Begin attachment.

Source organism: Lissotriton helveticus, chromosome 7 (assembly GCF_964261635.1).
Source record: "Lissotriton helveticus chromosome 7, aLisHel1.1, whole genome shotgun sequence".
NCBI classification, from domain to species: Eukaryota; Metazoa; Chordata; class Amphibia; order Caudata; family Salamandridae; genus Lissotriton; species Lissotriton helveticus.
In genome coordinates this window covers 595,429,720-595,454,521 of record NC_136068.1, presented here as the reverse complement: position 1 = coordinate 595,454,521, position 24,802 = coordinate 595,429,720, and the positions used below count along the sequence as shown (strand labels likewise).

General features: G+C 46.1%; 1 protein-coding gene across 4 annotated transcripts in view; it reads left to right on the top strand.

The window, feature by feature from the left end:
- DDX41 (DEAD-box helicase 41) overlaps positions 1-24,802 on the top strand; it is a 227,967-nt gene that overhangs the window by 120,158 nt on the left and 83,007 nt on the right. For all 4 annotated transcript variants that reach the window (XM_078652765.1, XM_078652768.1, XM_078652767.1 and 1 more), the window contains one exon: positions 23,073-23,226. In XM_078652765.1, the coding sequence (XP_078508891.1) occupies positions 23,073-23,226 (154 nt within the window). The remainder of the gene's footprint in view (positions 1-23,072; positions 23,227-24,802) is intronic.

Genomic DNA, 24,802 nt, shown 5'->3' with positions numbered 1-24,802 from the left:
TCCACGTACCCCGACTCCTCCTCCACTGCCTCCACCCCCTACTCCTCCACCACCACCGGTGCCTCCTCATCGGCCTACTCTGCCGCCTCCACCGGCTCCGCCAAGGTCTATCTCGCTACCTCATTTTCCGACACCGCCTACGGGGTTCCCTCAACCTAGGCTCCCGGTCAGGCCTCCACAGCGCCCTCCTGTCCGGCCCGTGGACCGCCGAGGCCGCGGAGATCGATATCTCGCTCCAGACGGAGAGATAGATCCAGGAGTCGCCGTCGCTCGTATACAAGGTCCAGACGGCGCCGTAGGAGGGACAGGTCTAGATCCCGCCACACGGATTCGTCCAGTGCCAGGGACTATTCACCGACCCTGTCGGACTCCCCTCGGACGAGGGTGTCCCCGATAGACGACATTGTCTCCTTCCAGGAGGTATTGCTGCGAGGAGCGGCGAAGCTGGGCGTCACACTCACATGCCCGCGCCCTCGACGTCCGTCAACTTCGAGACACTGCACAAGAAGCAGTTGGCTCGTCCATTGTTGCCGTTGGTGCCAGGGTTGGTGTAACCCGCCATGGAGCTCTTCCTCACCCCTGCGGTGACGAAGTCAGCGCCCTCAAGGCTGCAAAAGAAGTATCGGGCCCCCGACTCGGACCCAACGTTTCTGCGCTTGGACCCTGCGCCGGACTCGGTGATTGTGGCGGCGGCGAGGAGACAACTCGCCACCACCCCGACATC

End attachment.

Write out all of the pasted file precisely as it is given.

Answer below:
Source organism: Lissotriton helveticus, chromosome 7 (assembly GCF_964261635.1).
Source record: "Lissotriton helveticus chromosome 7, aLisHel1.1, whole genome shotgun sequence".
NCBI classification, from domain to species: Eukaryota; Metazoa; Chordata; class Amphibia; order Caudata; family Salamandridae; genus Lissotriton; species Lissotriton helveticus.
In genome coordinates this window covers 595,429,720-595,454,521 of record NC_136068.1, presented here as the reverse complement: position 1 = coordinate 595,454,521, position 24,802 = coordinate 595,429,720, and the positions used below count along the sequence as shown (strand labels likewise).

General features: G+C 46.1%; 1 protein-coding gene across 4 annotated transcripts in view; it reads left to right on the top strand.

The window, feature by feature from the left end:
- DDX41 (DEAD-box helicase 41) overlaps positions 1-24,802 on the top strand; it is a 227,967-nt gene that overhangs the window by 120,158 nt on the left and 83,007 nt on the right. For all 4 annotated transcript variants that reach the window (XM_078652765.1, XM_078652768.1, XM_078652767.1 and 1 more), the window contains one exon: positions 23,073-23,226. In XM_078652765.1, the coding sequence (XP_078508891.1) occupies positions 23,073-23,226 (154 nt within the window). The remainder of the gene's footprint in view (positions 1-23,072; positions 23,227-24,802) is intronic.

Genomic DNA, 24,802 nt, shown 5'->3' with positions numbered 1-24,802 from the left:
TCCACGTACCCCGACTCCTCCTCCACTGCCTCCACCCCCTACTCCTCCACCACCACCGGTGCCTCCTCATCGGCCTACTCTGCCGCCTCCACCGGCTCCGCCAAGGTCTATCTCGCTACCTCATTTTCCGACACCGCCTACGGGGTTCCCTCAACCTAGGCTCCCGGTCAGGCCTCCACAGCGCCCTCCTGTCCGGCCCGTGGACCGCCGAGGCCGCGGAGATCGATATCTCGCTCCAGACGGAGAGATAGATCCAGGAGTCGCCGTCGCTCGTATACAAGGTCCAGACGGCGCCGTAGGAGGGACAGGTCTAGATCCCGCCACACGGATTCGTCCAGTGCCAGGGACTATTCACCGACCCTGTCGGACTCCCCTCGGACGAGGGTGTCCCCGATAGACGACATTGTCTCCTTCCAGGAGGTATTGCTGCGAGGAGCGGCGAAGCTGGGCGTCACACTCACATGCCCGCGCCCTCGACGTCCGTCAACTTCGAGACACTGCACAAGAAGCAGTTGGCTCGTCCATTGTTGCCGTTGGTGCCAGGGTTGGTGTAACCCGCCATGGAGCTCTTCCTCACCCCTGCGGTGACGAAGTCAGCGCCCTCAAGGCTGCAAAAGAAGTATCGGGCCCCCGACTCGGACCCAACGTTTCTGCGCTTGGACCCTGCGCCGGACTCGGTGATTGTGGCGGCGGCGAGGAGACAACTCGCCACCACCCCGACATC